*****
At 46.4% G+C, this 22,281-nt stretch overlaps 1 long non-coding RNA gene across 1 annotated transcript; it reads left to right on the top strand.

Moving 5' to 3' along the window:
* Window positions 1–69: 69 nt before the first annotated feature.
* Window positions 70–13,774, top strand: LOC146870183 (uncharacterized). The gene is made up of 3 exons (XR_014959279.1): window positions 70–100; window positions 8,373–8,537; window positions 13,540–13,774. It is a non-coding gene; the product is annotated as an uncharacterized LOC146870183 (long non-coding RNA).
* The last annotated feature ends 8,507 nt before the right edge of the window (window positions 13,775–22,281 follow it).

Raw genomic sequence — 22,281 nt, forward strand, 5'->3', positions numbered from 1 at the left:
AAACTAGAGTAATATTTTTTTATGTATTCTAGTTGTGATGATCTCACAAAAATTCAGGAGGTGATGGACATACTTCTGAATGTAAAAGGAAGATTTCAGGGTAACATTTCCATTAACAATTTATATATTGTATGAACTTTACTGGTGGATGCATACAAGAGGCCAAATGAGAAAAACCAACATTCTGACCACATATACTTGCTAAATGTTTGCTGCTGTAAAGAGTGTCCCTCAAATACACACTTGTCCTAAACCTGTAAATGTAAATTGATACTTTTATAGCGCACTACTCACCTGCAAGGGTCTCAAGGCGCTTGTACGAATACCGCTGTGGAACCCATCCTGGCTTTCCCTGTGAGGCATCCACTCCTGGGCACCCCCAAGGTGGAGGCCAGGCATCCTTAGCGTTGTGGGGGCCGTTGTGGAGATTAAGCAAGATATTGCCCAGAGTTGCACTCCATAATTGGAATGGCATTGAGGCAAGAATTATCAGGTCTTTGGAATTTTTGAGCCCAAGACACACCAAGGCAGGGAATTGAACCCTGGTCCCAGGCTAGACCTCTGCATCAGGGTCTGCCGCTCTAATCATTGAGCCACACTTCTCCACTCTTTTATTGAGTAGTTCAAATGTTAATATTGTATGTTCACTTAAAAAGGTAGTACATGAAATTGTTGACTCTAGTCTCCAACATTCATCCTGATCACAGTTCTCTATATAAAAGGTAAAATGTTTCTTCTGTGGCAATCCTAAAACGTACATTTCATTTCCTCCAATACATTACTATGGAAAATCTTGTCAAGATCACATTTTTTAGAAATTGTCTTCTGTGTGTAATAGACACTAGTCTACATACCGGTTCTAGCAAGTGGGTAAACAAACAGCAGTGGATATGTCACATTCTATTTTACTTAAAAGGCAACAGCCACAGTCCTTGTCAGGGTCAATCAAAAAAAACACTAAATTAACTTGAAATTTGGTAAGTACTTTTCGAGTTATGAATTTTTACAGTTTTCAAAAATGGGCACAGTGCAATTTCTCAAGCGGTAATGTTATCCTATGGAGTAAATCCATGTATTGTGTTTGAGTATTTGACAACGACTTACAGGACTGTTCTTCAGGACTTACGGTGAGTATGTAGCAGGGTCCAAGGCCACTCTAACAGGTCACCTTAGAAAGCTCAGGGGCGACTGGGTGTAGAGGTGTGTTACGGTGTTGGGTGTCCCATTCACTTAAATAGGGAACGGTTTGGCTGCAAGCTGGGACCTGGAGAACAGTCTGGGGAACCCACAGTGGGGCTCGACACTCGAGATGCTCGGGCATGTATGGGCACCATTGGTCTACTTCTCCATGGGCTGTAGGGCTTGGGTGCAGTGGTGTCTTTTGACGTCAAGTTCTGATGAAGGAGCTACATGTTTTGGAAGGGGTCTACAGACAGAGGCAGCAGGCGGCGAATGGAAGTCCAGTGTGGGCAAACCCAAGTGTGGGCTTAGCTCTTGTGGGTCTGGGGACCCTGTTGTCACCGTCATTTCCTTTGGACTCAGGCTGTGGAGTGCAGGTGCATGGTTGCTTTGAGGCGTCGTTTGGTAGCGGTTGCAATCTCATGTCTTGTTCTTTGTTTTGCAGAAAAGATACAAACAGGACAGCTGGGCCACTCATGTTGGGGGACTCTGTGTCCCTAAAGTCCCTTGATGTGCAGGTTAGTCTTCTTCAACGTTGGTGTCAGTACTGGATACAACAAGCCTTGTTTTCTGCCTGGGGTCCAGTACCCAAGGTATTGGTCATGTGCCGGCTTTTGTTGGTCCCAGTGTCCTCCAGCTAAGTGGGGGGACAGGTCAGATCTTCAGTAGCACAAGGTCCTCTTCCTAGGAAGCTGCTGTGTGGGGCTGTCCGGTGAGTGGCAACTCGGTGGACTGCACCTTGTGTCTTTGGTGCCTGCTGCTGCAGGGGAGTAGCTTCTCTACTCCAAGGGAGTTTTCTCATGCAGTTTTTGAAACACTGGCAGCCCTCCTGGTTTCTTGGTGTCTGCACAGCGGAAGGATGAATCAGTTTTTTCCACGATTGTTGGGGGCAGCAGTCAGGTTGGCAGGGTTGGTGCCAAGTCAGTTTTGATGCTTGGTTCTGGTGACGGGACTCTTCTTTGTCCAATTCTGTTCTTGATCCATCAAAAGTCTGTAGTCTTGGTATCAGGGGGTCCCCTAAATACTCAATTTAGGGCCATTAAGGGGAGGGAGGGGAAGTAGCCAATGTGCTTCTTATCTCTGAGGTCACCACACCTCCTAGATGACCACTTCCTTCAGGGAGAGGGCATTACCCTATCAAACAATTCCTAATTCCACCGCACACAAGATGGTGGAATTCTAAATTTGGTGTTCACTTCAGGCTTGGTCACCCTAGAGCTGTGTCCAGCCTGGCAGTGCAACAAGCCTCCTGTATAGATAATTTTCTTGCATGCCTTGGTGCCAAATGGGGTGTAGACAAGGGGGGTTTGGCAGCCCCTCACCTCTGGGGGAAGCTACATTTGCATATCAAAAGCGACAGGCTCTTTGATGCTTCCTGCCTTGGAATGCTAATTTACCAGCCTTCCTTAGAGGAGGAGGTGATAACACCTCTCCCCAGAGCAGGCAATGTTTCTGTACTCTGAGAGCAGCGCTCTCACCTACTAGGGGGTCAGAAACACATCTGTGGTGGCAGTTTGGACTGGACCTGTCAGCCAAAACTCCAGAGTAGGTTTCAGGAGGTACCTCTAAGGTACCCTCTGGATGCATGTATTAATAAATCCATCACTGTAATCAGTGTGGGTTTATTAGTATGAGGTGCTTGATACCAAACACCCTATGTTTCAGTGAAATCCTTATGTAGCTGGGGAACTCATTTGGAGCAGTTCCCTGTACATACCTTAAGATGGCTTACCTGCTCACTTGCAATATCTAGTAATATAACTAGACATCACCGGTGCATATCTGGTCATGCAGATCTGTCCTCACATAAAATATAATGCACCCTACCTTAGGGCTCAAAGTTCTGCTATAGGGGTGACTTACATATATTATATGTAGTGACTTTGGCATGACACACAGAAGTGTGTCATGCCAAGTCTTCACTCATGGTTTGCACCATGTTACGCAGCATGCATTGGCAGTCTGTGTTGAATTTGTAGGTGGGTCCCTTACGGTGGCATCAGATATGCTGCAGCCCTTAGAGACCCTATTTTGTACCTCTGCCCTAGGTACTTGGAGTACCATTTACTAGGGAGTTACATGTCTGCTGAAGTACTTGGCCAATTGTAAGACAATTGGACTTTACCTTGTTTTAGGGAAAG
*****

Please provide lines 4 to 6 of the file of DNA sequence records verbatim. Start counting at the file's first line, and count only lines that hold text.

* Window positions 70–13,774, top strand: LOC146870183 (uncharacterized). The gene is made up of 3 exons (XR_014959279.1): window positions 70–100; window positions 8,373–8,537; window positions 13,540–13,774. It is a non-coding gene; the product is annotated as an uncharacterized LOC146870183 (long non-coding RNA).
* The last annotated feature ends 8,507 nt before the right edge of the window (window positions 13,775–22,281 follow it).

Raw genomic sequence — 22,281 nt, forward strand, 5'->3', positions numbered from 1 at the left: